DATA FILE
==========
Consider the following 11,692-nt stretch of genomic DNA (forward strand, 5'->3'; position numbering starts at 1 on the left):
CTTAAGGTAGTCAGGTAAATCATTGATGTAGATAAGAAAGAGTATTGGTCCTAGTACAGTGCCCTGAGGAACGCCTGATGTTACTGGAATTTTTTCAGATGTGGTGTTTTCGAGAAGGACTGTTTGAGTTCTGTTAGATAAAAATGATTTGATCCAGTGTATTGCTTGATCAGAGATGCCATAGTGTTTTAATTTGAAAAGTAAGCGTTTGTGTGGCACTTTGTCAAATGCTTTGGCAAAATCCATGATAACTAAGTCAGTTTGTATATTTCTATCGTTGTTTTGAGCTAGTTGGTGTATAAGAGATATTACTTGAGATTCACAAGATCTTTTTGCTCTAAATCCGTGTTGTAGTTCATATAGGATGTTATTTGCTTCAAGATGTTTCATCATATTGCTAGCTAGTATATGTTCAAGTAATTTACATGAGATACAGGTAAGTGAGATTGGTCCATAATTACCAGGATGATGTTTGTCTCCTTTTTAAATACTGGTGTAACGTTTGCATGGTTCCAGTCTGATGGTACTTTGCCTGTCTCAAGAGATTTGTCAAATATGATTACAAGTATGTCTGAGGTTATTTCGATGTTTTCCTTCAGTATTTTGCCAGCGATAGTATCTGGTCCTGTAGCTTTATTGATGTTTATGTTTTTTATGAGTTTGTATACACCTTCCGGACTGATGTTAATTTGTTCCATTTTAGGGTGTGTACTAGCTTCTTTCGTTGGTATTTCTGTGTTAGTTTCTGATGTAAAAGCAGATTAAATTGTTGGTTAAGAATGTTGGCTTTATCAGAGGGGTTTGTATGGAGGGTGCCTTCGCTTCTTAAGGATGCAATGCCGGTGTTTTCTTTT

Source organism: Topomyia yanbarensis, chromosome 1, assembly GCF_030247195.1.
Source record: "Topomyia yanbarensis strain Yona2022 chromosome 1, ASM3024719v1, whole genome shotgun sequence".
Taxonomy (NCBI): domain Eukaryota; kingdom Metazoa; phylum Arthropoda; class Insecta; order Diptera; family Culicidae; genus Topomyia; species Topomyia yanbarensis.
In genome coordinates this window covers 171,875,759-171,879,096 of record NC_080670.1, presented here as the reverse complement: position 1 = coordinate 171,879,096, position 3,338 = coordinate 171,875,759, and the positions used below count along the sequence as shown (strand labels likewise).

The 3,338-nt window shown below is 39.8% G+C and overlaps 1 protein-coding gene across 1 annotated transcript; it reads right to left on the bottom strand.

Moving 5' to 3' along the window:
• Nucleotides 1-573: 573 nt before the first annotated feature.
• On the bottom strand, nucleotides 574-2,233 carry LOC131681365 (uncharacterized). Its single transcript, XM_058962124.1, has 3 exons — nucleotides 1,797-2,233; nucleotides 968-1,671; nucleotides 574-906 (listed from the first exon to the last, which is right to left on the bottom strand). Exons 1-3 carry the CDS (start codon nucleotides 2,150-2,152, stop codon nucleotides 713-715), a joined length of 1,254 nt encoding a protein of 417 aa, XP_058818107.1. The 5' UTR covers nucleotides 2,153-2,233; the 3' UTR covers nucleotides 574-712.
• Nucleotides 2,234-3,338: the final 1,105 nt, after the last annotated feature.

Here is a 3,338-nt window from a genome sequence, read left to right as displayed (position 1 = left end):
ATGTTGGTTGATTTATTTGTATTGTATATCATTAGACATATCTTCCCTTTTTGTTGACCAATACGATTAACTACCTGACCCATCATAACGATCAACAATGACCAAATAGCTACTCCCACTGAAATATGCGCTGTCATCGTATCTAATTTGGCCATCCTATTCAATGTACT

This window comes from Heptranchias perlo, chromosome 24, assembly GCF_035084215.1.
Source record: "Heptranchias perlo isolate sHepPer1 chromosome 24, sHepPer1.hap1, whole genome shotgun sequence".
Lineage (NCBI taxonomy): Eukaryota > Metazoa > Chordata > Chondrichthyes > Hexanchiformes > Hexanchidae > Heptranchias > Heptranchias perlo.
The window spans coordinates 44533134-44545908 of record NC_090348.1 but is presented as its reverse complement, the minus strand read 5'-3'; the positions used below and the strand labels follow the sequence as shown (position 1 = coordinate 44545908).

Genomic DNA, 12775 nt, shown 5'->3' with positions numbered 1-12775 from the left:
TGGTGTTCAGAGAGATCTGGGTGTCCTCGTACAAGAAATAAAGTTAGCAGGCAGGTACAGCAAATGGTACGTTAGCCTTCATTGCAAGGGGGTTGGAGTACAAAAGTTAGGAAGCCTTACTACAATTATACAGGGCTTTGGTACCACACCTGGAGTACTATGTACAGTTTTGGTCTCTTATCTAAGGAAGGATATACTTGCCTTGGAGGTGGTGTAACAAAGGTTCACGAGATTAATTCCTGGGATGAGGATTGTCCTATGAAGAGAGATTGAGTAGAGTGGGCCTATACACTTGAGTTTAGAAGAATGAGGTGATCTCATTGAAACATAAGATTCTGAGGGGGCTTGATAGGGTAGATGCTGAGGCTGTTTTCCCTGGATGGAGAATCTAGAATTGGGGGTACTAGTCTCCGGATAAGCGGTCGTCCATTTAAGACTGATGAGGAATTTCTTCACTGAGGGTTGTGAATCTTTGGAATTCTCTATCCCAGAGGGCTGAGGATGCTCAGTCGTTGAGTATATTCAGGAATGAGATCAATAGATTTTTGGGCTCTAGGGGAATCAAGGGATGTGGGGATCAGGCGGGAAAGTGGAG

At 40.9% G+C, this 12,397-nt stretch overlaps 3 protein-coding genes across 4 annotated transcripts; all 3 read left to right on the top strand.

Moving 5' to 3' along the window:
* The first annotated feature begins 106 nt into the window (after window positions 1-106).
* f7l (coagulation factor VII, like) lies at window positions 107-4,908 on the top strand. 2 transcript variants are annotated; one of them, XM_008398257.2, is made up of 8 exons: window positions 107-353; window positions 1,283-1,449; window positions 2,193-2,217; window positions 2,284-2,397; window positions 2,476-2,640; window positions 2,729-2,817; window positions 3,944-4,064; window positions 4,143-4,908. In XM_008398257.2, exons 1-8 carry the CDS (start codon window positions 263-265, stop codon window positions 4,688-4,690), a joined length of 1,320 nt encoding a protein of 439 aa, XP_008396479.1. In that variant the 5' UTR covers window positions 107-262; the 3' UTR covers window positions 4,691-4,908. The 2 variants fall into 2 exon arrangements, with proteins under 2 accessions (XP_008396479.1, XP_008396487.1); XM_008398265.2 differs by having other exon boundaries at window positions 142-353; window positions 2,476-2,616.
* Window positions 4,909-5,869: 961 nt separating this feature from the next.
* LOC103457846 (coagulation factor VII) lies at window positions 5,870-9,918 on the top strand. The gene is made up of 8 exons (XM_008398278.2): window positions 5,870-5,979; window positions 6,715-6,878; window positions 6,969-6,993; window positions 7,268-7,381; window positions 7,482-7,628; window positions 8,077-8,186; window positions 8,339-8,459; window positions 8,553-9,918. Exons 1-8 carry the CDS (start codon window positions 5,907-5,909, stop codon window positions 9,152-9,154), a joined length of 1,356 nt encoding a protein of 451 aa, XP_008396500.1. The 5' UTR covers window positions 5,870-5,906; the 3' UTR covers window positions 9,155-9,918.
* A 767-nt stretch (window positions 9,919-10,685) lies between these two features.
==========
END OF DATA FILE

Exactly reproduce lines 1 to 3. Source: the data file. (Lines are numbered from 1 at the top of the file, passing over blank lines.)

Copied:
Consider the following 11,692-nt stretch of genomic DNA (forward strand, 5'->3'; position numbering starts at 1 on the left):
CTTAAGGTAGTCAGGTAAATCATTGATGTAGATAAGAAAGAGTATTGGTCCTAGTACAGTGCCCTGAGGAACGCCTGATGTTACTGGAATTTTTTCAGATGTGGTGTTTTCGAGAAGGACTGTTTGAGTTCTGTTAGATAAAAATGATTTGATCCAGTGTATTGCTTGATCAGAGATGCCATAGTGTTTTAATTTGAAAAGTAAGCGTTTGTGTGGCACTTTGTCAAATGCTTTGGCAAAATCCATGATAACTAAGTCAGTTTGTATATTTCTATCGTTGTTTTGAGCTAGTTGGTGTATAAGAGATATTACTTGAGATTCACAAGATCTTTTTGCTCTAAATCCGTGTTGTAGTTCATATAGGATGTTATTTGCTTCAAGATGTTTCATCATATTGCTAGCTAGTATATGTTCAAGTAATTTACATGAGATACAGGTAAGTGAGATTGGTCCATAATTACCAGGATGATGTTTGTCTCCTTTTTAAATACTGGTGTAACGTTTGCATGGTTCCAGTCTGATGGTACTTTGCCTGTCTCAAGAGATTTGTCAAATATGATTACAAGTATGTCTGAGGTTATTTCGATGTTTTCCTTCAGTATTTTGCCAGCGATAGTATCTGGTCCTGTAGCTTTATTGATGTTTATGTTTTTTATGAGTTTGTATACACCTTCCGGACTGATGTTAATTTGTTCCATTTTAGGGTGTGTACTAGCTTCTTTCGTTGGTATTTCTGTGTTAGTTTCTGATGTAAAAGCAGATTAAATTGTTGGTTAAGAATGTTGGCTTTATCAGAGGGGTTTGTATGGAGGGTGCCTTCGCTTCTTAAGGATGCAATGCCGGTGTTTTCTTTT

Source organism: Topomyia yanbarensis, chromosome 1, assembly GCF_030247195.1.